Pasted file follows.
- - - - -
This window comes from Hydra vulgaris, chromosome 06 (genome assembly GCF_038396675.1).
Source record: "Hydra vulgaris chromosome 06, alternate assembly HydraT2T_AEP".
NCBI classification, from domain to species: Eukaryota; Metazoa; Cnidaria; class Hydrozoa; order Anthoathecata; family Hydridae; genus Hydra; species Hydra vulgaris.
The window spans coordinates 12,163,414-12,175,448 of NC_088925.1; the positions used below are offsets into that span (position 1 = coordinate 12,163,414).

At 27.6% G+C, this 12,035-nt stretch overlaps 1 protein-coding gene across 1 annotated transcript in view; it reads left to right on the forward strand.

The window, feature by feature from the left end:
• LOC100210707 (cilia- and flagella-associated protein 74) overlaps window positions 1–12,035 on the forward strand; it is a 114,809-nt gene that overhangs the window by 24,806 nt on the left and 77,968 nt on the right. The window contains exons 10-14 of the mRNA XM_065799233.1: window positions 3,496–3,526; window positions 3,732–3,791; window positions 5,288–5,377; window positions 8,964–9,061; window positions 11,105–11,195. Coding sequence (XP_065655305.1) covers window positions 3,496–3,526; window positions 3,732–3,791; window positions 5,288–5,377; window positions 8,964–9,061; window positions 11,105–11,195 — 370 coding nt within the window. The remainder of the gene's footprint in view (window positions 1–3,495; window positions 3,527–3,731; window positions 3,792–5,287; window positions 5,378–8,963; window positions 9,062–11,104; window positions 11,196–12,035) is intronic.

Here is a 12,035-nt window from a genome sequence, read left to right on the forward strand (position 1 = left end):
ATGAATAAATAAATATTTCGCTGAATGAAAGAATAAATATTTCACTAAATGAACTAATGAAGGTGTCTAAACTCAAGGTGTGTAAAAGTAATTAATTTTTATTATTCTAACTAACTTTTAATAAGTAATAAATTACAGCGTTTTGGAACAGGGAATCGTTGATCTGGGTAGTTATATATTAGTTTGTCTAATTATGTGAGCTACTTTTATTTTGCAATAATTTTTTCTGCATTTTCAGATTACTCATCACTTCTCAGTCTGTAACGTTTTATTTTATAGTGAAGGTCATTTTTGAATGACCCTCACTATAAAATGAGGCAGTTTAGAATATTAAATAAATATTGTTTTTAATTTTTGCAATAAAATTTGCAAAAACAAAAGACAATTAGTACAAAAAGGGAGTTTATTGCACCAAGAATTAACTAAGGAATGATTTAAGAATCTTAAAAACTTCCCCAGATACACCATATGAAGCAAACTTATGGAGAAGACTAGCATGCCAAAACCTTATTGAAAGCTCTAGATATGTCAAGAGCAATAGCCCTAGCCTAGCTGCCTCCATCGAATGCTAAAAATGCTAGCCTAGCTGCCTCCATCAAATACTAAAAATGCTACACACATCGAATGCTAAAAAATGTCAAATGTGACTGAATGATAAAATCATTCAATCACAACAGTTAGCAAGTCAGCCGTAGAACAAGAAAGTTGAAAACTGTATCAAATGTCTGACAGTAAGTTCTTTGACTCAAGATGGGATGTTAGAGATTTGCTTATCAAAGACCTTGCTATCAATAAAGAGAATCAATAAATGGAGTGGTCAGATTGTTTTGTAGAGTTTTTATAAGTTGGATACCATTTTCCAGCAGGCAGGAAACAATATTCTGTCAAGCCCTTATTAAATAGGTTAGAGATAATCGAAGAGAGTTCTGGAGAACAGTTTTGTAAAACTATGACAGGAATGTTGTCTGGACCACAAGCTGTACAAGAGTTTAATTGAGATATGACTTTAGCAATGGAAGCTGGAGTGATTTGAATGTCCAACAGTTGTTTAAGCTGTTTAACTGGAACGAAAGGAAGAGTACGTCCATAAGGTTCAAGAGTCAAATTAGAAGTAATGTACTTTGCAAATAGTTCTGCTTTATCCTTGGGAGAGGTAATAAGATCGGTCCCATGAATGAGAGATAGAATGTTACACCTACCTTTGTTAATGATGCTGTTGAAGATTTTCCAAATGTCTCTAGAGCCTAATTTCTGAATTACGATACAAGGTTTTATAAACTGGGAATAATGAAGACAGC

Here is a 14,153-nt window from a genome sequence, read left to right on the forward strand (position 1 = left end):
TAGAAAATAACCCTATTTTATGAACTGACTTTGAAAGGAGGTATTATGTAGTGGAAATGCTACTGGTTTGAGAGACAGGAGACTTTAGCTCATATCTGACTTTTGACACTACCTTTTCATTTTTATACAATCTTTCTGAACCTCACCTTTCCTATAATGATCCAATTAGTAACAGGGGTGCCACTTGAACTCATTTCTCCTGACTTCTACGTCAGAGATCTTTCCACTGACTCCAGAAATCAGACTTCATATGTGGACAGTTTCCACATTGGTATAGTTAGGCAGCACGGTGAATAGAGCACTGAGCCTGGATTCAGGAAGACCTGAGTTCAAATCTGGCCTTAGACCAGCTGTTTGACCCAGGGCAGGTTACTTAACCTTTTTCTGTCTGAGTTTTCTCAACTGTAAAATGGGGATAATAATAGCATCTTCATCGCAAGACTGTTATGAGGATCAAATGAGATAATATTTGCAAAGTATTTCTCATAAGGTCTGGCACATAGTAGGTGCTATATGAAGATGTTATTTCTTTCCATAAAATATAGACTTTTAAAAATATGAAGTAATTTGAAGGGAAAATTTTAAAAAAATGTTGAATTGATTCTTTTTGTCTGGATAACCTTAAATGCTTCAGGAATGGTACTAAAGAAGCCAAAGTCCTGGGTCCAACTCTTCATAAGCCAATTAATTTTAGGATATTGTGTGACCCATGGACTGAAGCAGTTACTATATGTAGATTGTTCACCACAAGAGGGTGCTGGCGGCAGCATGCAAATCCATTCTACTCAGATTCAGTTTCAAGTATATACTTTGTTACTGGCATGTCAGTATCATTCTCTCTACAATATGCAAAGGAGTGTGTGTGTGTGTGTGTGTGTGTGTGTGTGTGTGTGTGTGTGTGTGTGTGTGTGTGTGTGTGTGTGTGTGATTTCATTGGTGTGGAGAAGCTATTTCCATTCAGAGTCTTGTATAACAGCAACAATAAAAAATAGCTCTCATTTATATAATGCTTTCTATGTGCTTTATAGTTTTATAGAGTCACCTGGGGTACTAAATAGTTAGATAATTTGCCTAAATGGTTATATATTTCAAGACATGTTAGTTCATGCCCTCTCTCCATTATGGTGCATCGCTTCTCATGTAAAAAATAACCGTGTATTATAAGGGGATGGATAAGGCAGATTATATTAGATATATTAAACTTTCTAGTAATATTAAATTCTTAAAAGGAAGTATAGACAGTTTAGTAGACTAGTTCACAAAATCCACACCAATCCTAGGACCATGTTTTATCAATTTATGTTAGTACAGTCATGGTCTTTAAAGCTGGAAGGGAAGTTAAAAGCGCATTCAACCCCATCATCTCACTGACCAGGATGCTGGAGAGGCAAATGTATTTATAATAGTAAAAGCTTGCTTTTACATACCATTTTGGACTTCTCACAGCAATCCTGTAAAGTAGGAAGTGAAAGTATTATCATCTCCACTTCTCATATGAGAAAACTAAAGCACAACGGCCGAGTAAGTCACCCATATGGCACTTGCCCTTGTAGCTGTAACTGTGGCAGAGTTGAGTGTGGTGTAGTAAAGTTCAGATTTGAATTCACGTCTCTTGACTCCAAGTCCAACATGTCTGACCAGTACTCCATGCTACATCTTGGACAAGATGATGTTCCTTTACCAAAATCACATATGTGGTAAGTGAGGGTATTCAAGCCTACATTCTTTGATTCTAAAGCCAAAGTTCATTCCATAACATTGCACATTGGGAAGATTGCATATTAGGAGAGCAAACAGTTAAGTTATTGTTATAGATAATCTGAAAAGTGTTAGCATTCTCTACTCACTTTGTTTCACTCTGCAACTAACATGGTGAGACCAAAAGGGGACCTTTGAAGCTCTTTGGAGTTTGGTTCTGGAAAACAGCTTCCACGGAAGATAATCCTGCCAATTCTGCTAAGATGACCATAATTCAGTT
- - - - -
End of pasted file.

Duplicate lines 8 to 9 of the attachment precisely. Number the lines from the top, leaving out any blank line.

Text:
Here is a 12,035-nt window from a genome sequence, read left to right on the forward strand (position 1 = left end):
ATGAATAAATAAATATTTCGCTGAATGAAAGAATAAATATTTCACTAAATGAACTAATGAAGGTGTCTAAACTCAAGGTGTGTAAAAGTAATTAATTTTTATTATTCTAACTAACTTTTAATAAGTAATAAATTACAGCGTTTTGGAACAGGGAATCGTTGATCTGGGTAGTTATATATTAGTTTGTCTAATTATGTGAGCTACTTTTATTTTGCAATAATTTTTTCTGCATTTTCAGATTACTCATCACTTCTCAGTCTGTAACGTTTTATTTTATAGTGAAGGTCATTTTTGAATGACCCTCACTATAAAATGAGGCAGTTTAGAATATTAAATAAATATTGTTTTTAATTTTTGCAATAAAATTTGCAAAAACAAAAGACAATTAGTACAAAAAGGGAGTTTATTGCACCAAGAATTAACTAAGGAATGATTTAAGAATCTTAAAAACTTCCCCAGATACACCATATGAAGCAAACTTATGGAGAAGACTAGCATGCCAAAACCTTATTGAAAGCTCTAGATATGTCAAGAGCAATAGCCCTAGCCTAGCTGCCTCCATCGAATGCTAAAAATGCTAGCCTAGCTGCCTCCATCAAATACTAAAAATGCTACACACATCGAATGCTAAAAAATGTCAAATGTGACTGAATGATAAAATCATTCAATCACAACAGTTAGCAAGTCAGCCGTAGAACAAGAAAGTTGAAAACTGTATCAAATGTCTGACAGTAAGTTCTTTGACTCAAGATGGGATGTTAGAGATTTGCTTATCAAAGACCTTGCTATCAATAAAGAGAATCAATAAATGGAGTGGTCAGATTGTTTTGTAGAGTTTTTATAAGTTGGATACCATTTTCCAGCAGGCAGGAAACAATATTCTGTCAAGCCCTTATTAAATAGGTTAGAGATAATCGAAGAGAGTTCTGGAGAACAGTTTTGTAAAACTATGACAGGAATGTTGTCTGGACCACAAGCTGTACAAGAGTTTAATTGAGATATGACTTTAGCAATGGAAGCTGGAGTGATTTGAATGTCCAACAGTTGTTTAAGCTGTTTAACTGGAACGAAAGGAAGAGTACGTCCATAAGGTTCAAGAGTCAAATTAGAAGTAATGTACTTTGCAAATAGTTCTGCTTTATCCTTGGGAGAGGTAATAAGATCGGTCCCATGAATGAGAGATAGAATGTTACACCTACCTTTGTTAATGATGCTGTTGAAGATTTTCCAAATGTCTCTAGAGCCTAATTTCTGAATTACGATACAAGGTTTTATAAACTGGGAATAATGAAGACAGC